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Hypothesis Testing - Critical Value Method

Critical Value Method

Critical Region Method

Now that we know about Null and Alternate Hypothesis and how to choose our Null Hypothesis, let’s see how we can use the Critical Value Method to to make decisions about our Null Hypothesis.

Before we move on to that, keep the following clear in your mind:

We NEVER accept a Null Hypothesis.
We either Reject it, meaning we found sufficient evidence to say that the Null Hypothesis is not good.
We FAIL to reject it, meaning we could not find sufficient evidence to reject the Null Hypothesis.

Note: The second part does not mean that we are accepting the Null Hypothesis. It only says that we could not find sufficient evidence to reject it.
Lack of evidence to reject something is not equivalent to accepting it.

So, how do we decide whether to reject or fail to reject the Null Hypothesis?
Let’s take the same example that we took in our discussion on inferential statistics in this earlier post.

We had a plant that was manufacturing tablets. (1 lakh a day) and so in 30 days we had 30 Lakh tablets. Each of these tablets has a chemical called X.
Now, we make a claim that the average amount of chemical X in these 30 Lakh tablets is equal to 9.8 mg.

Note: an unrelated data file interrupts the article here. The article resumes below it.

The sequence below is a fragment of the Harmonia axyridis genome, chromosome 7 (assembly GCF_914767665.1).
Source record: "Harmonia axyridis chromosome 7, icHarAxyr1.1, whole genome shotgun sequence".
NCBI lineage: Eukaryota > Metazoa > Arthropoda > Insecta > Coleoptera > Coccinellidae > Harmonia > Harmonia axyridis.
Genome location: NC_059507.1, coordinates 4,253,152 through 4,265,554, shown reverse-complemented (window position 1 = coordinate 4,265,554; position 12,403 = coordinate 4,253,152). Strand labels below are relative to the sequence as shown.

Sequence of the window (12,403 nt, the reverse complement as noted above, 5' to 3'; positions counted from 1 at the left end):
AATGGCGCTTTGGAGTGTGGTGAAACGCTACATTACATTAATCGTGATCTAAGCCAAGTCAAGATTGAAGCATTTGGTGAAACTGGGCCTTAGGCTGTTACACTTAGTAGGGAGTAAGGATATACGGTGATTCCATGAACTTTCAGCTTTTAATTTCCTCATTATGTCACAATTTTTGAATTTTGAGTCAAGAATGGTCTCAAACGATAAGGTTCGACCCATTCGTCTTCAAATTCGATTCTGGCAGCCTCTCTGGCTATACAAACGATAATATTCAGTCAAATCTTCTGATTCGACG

So, our Null Hypothesis is Ho = 9.8 mg
And Alternate Hypothesis is H1 not = 9.8 mg

Since we can go wrong in both directions (underestimating and over estimating), this would be a two tailed test.
Now, we need to find a cut-off value on both sides. Beyond this cutoff point we would reject the null Hypothesis.
The upper cutoff is known as Upper Critical Value and the lower cutoff is known as the Lower Critical Value.

How to find these Critical Values?

So we take a sample of let’s say 100 tablets and find its mean to be 10.3 and Standard Deviation as 2.1.
Following is the formula that is used for calculating the Critical Values:

UCV = U + Zc * Sigma / Sqrt(n)
LCV = U - Zc * Sigma / Sqrt(n)

Where, U is the Claimed Mean (in our Null Hypothesis)
Zc is the Z score associated with the given level of significance (we will see later how to calculate Z score in this post )
Sigma is the Standard Deviation of the Sample, and
N is the Sample SIze

We know the value for U (9.8) from our Null Hypothesis,
The value for Sigma (2.1) from the Sample we took,
The value of n (100) from from the sample we took.
Only Zc is what we do not know yet.
For now, let’s take it as 2.17 ( In this next post we will discuss on how to calculate this value).

So, putting these values in the formula we have:

UCV = 9.8 + 2.17 * 2.1 / SqrRoot(100)
= 9.8 + 0.45 = 10.25
LCV = 9.8 - 2.17 * 2.1 / Root(100)
= 9.8 - 0.45 = 9.35

So, our acceptable region is from 9.35mg to 10.25 mg (LCV to UCV).

However, our sample mean was 10.3 mg (mean of the 100 samples we took).
Since this mean (10.3) lies outside our acceptable region (9.35 to 10.25), our decision would be to Reject the Null Hypothesis.

Meaning, from the sample we took we found sufficient evidence to say that the claim of 9.8mg for the entire population was not good.

This is the Critical Value Method of making decisions on the Hypothesis and hence known as Hypothesis testing.

Only thing we missed was the calculation of Zc.
In the next post we will discuss on how to calculate the value of Zc

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